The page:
The Legacy of Lynching – MOSH Guests Share Their Reflections

    The Legacy of Lynching: Confronting Racial Terror in America is an exhibit developed in response to a community need. It seeks to spark an honest conversation about the legacy of racial injustice in America today. After slavery was formally abolished in 1865, racial terror lynching emerged in the late 19th  century and continued until the middle of the 20th  century as a vicious tool of racial control to reestablish white supremacy and suppress black civil rights. The aftereffects are still with us today, from mass incarceration to disproportionate sentencing of people of color. Healing the deep wounds of our present means facing the truths of our past.

     

    MOSH took initiative on this exhibit as part of its leadership role in the Jacksonville Community Remembrance Project (JCRP). The JCRP is organized in Duval County by 904WARD, a civil society group supported by dozens of individuals and organizations. JCRP is supported by representatives from Baptist Health, Florida State College at Jacksonville, Edward Waters College, the University of North Florida, Yellow House and the Jacksonville Historical Society. The JCRP is the local manifestation of a national Community Remembrance Project organized by the Equal Justice Initiative (EJI), a nonprofit organization committed to changing the narrative about race in America. The Community Remembrance Project’s goal is to foster better understanding of the nation’s legacy of racial violence and to commemorate the individual victims.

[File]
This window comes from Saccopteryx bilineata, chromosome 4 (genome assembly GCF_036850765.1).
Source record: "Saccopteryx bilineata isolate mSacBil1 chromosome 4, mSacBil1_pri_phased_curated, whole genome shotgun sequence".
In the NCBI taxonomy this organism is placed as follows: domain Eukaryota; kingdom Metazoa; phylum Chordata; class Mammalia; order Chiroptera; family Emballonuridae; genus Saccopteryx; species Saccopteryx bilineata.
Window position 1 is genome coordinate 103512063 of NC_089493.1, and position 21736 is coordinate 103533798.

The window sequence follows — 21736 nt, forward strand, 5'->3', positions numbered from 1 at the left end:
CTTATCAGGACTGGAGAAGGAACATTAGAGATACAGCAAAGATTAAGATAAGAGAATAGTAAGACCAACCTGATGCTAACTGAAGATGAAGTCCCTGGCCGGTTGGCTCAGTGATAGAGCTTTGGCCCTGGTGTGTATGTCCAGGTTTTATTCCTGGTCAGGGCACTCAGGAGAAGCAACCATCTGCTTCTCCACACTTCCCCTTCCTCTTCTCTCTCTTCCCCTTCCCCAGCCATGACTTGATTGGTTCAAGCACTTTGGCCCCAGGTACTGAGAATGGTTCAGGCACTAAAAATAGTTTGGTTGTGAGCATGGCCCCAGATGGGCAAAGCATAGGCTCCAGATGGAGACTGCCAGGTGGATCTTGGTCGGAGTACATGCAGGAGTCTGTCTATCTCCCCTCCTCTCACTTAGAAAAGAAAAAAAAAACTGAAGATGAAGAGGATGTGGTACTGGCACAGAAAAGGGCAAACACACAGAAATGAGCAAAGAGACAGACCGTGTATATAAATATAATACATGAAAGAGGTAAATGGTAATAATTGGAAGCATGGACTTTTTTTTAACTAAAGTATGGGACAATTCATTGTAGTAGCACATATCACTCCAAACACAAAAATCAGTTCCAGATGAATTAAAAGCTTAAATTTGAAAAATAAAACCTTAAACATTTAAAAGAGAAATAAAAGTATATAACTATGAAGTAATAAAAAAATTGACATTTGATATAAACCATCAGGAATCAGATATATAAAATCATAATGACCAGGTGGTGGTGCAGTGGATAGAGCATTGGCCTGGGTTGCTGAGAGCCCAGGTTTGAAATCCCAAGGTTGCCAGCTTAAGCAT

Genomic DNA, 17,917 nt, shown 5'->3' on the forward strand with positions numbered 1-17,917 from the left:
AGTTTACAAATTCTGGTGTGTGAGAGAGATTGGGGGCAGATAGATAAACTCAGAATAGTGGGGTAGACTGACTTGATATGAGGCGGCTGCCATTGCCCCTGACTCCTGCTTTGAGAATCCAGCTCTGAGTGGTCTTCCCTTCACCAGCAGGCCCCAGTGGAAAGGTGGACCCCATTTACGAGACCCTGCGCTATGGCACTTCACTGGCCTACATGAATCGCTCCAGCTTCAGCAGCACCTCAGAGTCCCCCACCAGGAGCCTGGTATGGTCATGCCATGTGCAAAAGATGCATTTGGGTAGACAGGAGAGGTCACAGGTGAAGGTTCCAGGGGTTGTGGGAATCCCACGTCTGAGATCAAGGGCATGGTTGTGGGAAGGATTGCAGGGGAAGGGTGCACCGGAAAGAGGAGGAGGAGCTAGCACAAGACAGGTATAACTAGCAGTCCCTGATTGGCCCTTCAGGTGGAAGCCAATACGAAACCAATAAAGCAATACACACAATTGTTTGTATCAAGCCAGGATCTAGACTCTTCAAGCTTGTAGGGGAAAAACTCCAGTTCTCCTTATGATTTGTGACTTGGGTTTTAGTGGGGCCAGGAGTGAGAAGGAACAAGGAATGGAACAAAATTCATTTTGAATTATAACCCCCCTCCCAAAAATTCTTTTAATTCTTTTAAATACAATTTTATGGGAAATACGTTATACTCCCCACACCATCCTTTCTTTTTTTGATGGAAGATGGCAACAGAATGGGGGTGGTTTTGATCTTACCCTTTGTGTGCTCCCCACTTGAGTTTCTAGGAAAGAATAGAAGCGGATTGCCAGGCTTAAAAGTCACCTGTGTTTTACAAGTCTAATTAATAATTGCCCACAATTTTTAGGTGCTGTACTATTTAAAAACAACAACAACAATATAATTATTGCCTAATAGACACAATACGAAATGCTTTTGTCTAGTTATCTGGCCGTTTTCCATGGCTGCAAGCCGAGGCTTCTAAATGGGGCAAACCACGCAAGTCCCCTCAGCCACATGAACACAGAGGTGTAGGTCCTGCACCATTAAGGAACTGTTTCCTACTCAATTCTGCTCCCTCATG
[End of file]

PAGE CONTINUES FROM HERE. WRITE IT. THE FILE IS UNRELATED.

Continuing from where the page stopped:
For many visitors, this is a deeply personal subject; something that has shaped their family for generations, or caused them to re-evaluate their past in a new light.

     

    The Legacy of Lynching, which ends its extended run on March 1,2020, has been a powerful and moving example of how history can impact our lives. The exhibit is composed of three parts, the national story provided by EJI’s groundbreaking research, powerful artwork created by local artist Marsha Hatcher, and Duval’s story researched and written by the JCRP. Together, these pieces weave a narrative about the history of racial injustice. Many in the community were moved and emotional after viewing the exhibit. Almost three quarters of visitors were inspired to start talking about racial intolerance with other people in their lives.

     

    One of the reasons that knowing our history is so important is that it remains relevant to our everyday lives. The past has shaped our present and we must apply that knowledge to our understanding of current events to shape our future. The Legacy of Lynching has inspired the community to learn more about racial inequality today, to help others who are bullied because of racism, to connect with organizations that champion racial justice, and to teach their own children about our history.

     

    Such powerful history is too important to stay confined to one building; extra copies of the placards featuring local information have been created and are traveling the county as An Era of Racial Terror: Jacksonville’s Legacy of Lynching. Now and into the future, MOSH will be committed to sharing this history with our community. To learn more about where you can find this exhibit in the community, visit the Outreach Exhibits page of MOSH’s website, https://themosh.org/explore/outreach-exhibits/.